Pandemic offers lessons in faith and hope for teachers and students

02 November 2020

Appears in: Uncategorized

It will be a Catholic Education Sunday like no other.

Typically, the first Sunday in November marks a time for us to celebrate the gift of Catholic education in Alberta. This year it will be on Nov. 8. However, this year is anything but typical. COVID-19 has changed everything, from the front of the classroom to the seat of a (possibly empty) desk.

In the Calgary Catholic School District alone, 76 students and six staff members have confirmed cases of COVID-19 and 2,925 students and 207 staff were in isolation as of Oct. 28. Just St. Francis High School alone had 13 students and one teacher confirmed as COVID-positive.

Grandin Media asked Grade 11 student Katelin Henri and Nicole Seneviratne, a teacher and chaplain at St. Francis high school, to reflect on the many changes and the lessons of COVID-19.

“This pandemic has taught us that life is so fragile, that things can change in an instant,” Seneviratne said. “There is suffering in life, sometimes we forget when things are going so well. But our faith gives us that opportunity to understand that there is meaning and purpose to suffering.

“As a Catholic educator, we can offer that hope to us. We can say ‘You know, God doesn’t waver’ so while things can change, God’s love for us doesn’t change. And that’s always going to remain a constant.”

In the midst of the pandemic, supporters – particularly GrACE (Grateful Advocates for Catholic Education) – continue to share ideas, stories, resources and successes. Our school communities will continue to stay connected, said Bonnie Anniccharico, executive director of GrACE.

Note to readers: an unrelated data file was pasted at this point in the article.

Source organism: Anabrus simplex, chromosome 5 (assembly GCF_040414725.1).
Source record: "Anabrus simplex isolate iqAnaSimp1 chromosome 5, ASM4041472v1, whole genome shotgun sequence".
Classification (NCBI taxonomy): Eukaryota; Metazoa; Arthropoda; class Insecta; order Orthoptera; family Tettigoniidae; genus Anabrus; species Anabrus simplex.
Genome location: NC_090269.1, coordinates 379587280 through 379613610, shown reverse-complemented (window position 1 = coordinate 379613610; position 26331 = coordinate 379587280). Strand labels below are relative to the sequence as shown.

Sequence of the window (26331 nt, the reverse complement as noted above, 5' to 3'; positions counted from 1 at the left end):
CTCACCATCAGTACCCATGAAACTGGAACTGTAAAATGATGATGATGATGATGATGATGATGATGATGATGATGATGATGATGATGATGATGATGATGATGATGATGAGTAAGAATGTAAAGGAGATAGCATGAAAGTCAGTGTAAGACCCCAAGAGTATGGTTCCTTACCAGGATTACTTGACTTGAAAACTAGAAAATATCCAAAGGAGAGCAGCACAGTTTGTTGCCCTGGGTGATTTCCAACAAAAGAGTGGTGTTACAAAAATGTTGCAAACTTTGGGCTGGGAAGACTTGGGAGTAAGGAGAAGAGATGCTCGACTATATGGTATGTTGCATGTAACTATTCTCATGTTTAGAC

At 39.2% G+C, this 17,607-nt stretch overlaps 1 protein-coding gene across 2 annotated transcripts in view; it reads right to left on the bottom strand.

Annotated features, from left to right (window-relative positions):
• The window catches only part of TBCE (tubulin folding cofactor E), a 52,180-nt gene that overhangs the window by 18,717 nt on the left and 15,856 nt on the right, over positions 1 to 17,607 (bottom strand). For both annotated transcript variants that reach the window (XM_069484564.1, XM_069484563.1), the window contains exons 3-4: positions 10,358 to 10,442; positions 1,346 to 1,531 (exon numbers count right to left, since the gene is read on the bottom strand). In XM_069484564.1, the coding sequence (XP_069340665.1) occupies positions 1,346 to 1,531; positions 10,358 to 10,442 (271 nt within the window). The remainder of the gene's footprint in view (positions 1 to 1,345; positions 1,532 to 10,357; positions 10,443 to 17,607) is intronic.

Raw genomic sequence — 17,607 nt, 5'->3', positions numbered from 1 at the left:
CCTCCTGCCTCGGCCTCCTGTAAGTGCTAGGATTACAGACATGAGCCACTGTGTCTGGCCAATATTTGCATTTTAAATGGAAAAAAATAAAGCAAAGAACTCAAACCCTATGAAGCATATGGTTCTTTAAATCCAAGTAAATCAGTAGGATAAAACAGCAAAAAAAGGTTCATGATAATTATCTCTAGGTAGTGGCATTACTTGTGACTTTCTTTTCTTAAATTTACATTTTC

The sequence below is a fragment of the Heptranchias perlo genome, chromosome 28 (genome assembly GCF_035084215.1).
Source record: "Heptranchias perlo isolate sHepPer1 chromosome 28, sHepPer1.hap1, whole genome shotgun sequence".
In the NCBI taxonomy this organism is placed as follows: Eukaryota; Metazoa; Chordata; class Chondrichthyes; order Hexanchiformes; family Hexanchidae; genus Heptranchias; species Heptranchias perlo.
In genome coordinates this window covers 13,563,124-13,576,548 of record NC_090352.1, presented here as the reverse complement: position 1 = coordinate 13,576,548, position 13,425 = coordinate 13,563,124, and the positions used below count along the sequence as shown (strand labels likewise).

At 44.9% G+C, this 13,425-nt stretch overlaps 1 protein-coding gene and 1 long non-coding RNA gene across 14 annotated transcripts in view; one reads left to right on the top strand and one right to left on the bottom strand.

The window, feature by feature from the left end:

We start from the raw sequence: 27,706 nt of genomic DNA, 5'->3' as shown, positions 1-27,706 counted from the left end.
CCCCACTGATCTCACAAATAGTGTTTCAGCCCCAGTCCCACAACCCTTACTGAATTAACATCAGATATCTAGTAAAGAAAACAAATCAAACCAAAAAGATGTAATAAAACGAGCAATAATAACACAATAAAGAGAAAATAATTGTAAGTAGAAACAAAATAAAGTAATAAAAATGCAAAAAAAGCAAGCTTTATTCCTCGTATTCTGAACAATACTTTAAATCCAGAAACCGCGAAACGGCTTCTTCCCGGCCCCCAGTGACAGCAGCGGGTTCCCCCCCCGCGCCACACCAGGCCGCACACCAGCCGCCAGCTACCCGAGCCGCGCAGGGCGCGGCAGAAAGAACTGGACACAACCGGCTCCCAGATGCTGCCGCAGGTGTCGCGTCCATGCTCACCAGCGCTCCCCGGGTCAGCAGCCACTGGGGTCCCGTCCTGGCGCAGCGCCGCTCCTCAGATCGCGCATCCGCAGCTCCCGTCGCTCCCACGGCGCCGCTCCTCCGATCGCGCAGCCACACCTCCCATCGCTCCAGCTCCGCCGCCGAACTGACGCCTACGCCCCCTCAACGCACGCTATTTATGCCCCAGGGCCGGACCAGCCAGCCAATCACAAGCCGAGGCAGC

Seneviratne and Henri, teacher and student, agree the theme of Catholic Education Sunday this year —”Those who hope in the Lord will renew their strength” — is fitting amid a pandemic.

“We’re taught that God has a plan and you’ve just got to trust that He knows what he’s doing,” said Henri, 16, who attends St. Francis High School in Calgary. “Being Catholic gives lots of hope, especially in times of pandemic, because you need something to hold onto, to know that you’ll get through all right.

Catholic education “means a lot to me personally because I’m surrounding myself with people who have the same values as me, so I can relate to them more. It makes it easier to make friends.”

Unlike other districts, there is no hybrid between online and in-person learning in the Calgary Catholic School District. Other than a brief time at the beginning of the pandemic, almost all students are in class for instruction unless they are quarantined because of COVID-19.

“It was hard to transition to online when we had to do that, that was really tough,” Seneviratne said.

“I think what’s tough now that we’re back, and we’re trying to do ‘business as usual,’ is the understanding that it can change at any moment and you may in fact have to transition from a classroom to working from home, and that’s not easy.”

Henri said anxiety levels depend on how worried their parents are about COVID-19, and the size of a student’s circle of friends.

“I’ve seen some super huge Grade 12 friend groups and I can tell they really miss their friends, because they have to social distance while they eat lunch. You’re not allowed to be really close in a classroom and eat lunch. You have to have a mask on if you’re going to be that close together, so it’s kind of hard.”

Henri was philosophical about the impact of COVID-19.

“If life is constantly happy all the time, then you’ll never know when you’re in a truly miracle moment. You’re going to have to endure some things that aren’t always fun. The toughest part has been not being able to see the people you really want to see.”